Particular forms of proteins involved in cell defense represented 16.6% of the particular forms of proteins identified. HSP70 and the chaperone DnaJ protein (HSP40) increased their intensity after heat shock. The increase in HSP70 (1.7-fold) was similar to what was previously reported in a similar heat stress experiment by Olson et al. , where a 2.5-fold increase was observed. This also supports that a true heat shock response was induced in our model. Two other identified proteins, thiol transferase Tc-52 and tryparedoxin peroxidase, are known to be involved in responding to oxidative stress [36, 37]. It has been reported that, after a heat-shock response, oxidative stress is generated, which could occur for several reasons. After heat stress, many proteins are denatured, including antioxidant proteins, which leads to an accumulation of reactive oxygen species, characteristic of aerobic metabolism. It has also been shown that the reactivity of superoxide increases with temperature [36, 38].
Additionally, a small percentage of the particular forms of proteins identified were proteins implicated in protein fate, such as modification and destination. In eukaryotic cells, most of the proteins in the nucleus and cytoplasm are degraded in the 26S proteasome rather than in lysosomes, which is a multisubunit complex located in the cytoplasm and nuclear compartments. The proteasome proteolytic pathway controls a wide variety of cellular functions like the quality control of proteins, which includes the degradation of mutated or damaged proteins . Ubiquitin-conjugating enzyme E2 performs the second step in the ubiquitination reaction that targets a protein for degradation via the proteasome. For T. cruzi, an essential role of the proteasome in the transformation to different parasite stages has been reported . An increase in abundance of proteasome proteins was observed in parasites subjected to metacyclogenesis and exposed to Benznidazole [41, 42].
Particular form of protein involved in cellular transport the Rab6 GTPase- (guanosine-triphosphatase-) activating protein, which is involved in the regulation of membrane transport in T. brucei  was identified in this work. A protein retrotransposon hot spot was also found, which is associated with polymorphic subtelomeric regions  and whose role in heat stress could not be determined.
It has been proposed that, although some stress response mechanisms are highly conserved across species, others, like those involved in the optimization of metabolism and cell function or regulation, vary from organism to organism . For this reason, we expected to find proteins with a variety of functions involved in stress resistance. In addition, in the case of T. cruzi, which has a large number of proteins with unknown functions, this is more relevant because of the potential that these proteins could be involved in the biology of the parasite. Some of the particular forms of proteins identified in our study have already been found in proteomic studies in which the parasite was subjected to different stresses: nutritional stress, stress by exposure to Benznidazole and metacyclogenesis [41, 42]. Thus, we suggest a convergence of resistance mechanisms to other stresses, including the parasite transformation from one stage to another. Finally, because of the increase in abundance of some surface proteins, it will be interesting to study the infectivity of parasites undergoing heat stress and to determine whether a relationship exists between this response and the infection process.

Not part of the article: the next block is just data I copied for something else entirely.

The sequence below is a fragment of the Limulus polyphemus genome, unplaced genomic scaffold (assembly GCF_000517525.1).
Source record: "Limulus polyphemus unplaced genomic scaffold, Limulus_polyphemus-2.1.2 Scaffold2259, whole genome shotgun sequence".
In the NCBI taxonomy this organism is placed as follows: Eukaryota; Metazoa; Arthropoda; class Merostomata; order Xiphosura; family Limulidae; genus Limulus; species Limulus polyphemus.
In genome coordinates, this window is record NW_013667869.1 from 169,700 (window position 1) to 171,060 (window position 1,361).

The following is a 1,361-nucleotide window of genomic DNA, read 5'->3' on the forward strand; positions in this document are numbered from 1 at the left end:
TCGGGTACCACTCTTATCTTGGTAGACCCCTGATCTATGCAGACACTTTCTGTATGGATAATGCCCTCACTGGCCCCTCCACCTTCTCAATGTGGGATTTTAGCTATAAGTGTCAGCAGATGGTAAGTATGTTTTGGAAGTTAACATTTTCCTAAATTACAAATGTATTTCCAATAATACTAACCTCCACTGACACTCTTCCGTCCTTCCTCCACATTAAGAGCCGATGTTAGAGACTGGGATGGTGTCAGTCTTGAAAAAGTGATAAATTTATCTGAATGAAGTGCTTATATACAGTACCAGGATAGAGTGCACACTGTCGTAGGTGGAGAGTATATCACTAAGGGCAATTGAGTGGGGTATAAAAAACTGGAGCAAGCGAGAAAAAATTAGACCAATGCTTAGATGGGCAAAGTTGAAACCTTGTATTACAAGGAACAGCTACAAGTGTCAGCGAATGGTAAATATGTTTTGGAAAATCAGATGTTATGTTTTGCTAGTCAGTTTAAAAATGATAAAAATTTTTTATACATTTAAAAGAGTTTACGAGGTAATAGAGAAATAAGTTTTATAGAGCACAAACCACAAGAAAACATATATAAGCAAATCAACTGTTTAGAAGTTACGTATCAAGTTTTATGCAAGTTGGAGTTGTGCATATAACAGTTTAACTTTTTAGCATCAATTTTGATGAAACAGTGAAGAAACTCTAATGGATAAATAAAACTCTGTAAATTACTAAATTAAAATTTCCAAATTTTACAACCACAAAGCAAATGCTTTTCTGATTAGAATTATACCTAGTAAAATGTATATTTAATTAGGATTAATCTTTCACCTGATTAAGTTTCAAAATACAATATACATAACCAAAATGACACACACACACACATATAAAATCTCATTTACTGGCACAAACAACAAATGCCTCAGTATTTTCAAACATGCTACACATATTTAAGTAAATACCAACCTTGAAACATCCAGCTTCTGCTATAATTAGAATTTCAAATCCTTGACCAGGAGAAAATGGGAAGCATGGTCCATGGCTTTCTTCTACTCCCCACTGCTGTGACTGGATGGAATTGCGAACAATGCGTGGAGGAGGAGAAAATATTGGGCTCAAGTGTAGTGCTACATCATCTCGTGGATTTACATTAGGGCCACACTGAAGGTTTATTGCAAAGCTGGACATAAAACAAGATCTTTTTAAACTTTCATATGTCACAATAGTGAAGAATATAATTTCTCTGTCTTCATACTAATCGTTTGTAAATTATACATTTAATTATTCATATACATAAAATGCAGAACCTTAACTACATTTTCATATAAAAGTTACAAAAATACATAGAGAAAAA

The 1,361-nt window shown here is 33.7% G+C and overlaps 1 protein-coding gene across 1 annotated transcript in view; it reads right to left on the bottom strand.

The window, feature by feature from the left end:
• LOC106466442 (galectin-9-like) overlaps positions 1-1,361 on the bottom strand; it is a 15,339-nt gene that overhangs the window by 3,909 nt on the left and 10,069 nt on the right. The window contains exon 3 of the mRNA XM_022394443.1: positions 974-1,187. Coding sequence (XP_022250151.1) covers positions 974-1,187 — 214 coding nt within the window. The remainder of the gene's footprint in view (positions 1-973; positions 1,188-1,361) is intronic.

In summary, in this study, the T. cruzi epimastigotes proteome subjected to heat shock was described, and particular forms of different proteins with different abundance after heat shock were identified by PMF. To our knowledge, this is the first time a bulk of proteins different from HSPs were found to be differentially abundant during heat shock in T. cruzi.
Taken together, these findings offer new insights into the basic physiological processes involved in the T. cruzi response to heat shock; this response is vital for parasite survival.
The authors thank I. Martínez and M. L. Martínez-Velasco for technical assistance. This work was supported by Grant DGAPA IN229209 PAPIIT, Universidad Nacional Autónoma de México (to B. Espinoza). D. Pérez-Morales and R. Martínez-Espinosa were postgraduate’s students with scholarships from CONACyT, México.
- World Expert Committee, “Control of Chagas disease,” Tech. Rep. 905, World Health Organization—Technical Report Series, 2002.
- J. Jannin and R. Salvatella, “Quantitative estimates of Chagas disease in the Americas,” Tech. Rep. OPS/HDM/CD/425-06, Pan American Health Organization, Washington, DC, USA, 2006.